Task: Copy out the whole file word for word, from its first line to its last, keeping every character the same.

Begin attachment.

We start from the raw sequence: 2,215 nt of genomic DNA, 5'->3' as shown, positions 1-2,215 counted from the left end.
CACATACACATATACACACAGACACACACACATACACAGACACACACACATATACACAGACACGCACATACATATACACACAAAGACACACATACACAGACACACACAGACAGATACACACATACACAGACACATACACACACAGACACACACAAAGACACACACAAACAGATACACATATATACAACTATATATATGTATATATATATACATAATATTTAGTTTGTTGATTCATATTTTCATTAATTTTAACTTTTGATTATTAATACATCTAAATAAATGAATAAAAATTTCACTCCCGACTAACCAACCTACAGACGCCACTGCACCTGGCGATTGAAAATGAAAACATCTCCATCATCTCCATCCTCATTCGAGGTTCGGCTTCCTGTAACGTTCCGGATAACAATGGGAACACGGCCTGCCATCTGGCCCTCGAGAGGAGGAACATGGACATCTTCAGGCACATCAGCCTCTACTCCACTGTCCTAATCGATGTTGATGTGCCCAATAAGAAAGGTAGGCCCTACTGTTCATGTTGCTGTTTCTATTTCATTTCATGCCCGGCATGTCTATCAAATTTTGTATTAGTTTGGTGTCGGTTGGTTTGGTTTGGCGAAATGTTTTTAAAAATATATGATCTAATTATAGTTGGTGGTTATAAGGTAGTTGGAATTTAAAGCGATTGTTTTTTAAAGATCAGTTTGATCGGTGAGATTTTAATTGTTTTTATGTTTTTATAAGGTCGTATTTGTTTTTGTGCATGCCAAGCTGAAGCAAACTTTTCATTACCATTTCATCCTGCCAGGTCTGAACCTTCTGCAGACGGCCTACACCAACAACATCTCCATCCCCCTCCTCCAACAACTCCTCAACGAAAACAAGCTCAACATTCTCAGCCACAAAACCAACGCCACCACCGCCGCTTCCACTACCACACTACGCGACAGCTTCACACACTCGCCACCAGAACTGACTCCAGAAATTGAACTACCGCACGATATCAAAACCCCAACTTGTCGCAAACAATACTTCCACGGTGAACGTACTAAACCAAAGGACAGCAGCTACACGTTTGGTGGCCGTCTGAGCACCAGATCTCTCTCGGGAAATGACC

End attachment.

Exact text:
We start from the raw sequence: 2,215 nt of genomic DNA, 5'->3' as shown, positions 1-2,215 counted from the left end.
CACATACACATATACACACAGACACACACACATACACAGACACACACACATATACACAGACACGCACATACATATACACACAAAGACACACATACACAGACACACACAGACAGATACACACATACACAGACACATACACACACAGACACACACAAAGACACACACAAACAGATACACATATATACAACTATATATATGTATATATATATACATAATATTTAGTTTGTTGATTCATATTTTCATTAATTTTAACTTTTGATTATTAATACATCTAAATAAATGAATAAAAATTTCACTCCCGACTAACCAACCTACAGACGCCACTGCACCTGGCGATTGAAAATGAAAACATCTCCATCATCTCCATCCTCATTCGAGGTTCGGCTTCCTGTAACGTTCCGGATAACAATGGGAACACGGCCTGCCATCTGGCCCTCGAGAGGAGGAACATGGACATCTTCAGGCACATCAGCCTCTACTCCACTGTCCTAATCGATGTTGATGTGCCCAATAAGAAAGGTAGGCCCTACTGTTCATGTTGCTGTTTCTATTTCATTTCATGCCCGGCATGTCTATCAAATTTTGTATTAGTTTGGTGTCGGTTGGTTTGGTTTGGCGAAATGTTTTTAAAAATATATGATCTAATTATAGTTGGTGGTTATAAGGTAGTTGGAATTTAAAGCGATTGTTTTTTAAAGATCAGTTTGATCGGTGAGATTTTAATTGTTTTTATGTTTTTATAAGGTCGTATTTGTTTTTGTGCATGCCAAGCTGAAGCAAACTTTTCATTACCATTTCATCCTGCCAGGTCTGAACCTTCTGCAGACGGCCTACACCAACAACATCTCCATCCCCCTCCTCCAACAACTCCTCAACGAAAACAAGCTCAACATTCTCAGCCACAAAACCAACGCCACCACCGCCGCTTCCACTACCACACTACGCGACAGCTTCACACACTCGCCACCAGAACTGACTCCAGAAATTGAACTACCGCACGATATCAAAACCCCAACTTGTCGCAAACAATACTTCCACGGTGAACGTACTAAACCAAAGGACAGCAGCTACACGTTTGGTGGCCGTCTGAGCACCAGATCTCTCTCGGGAAATGACC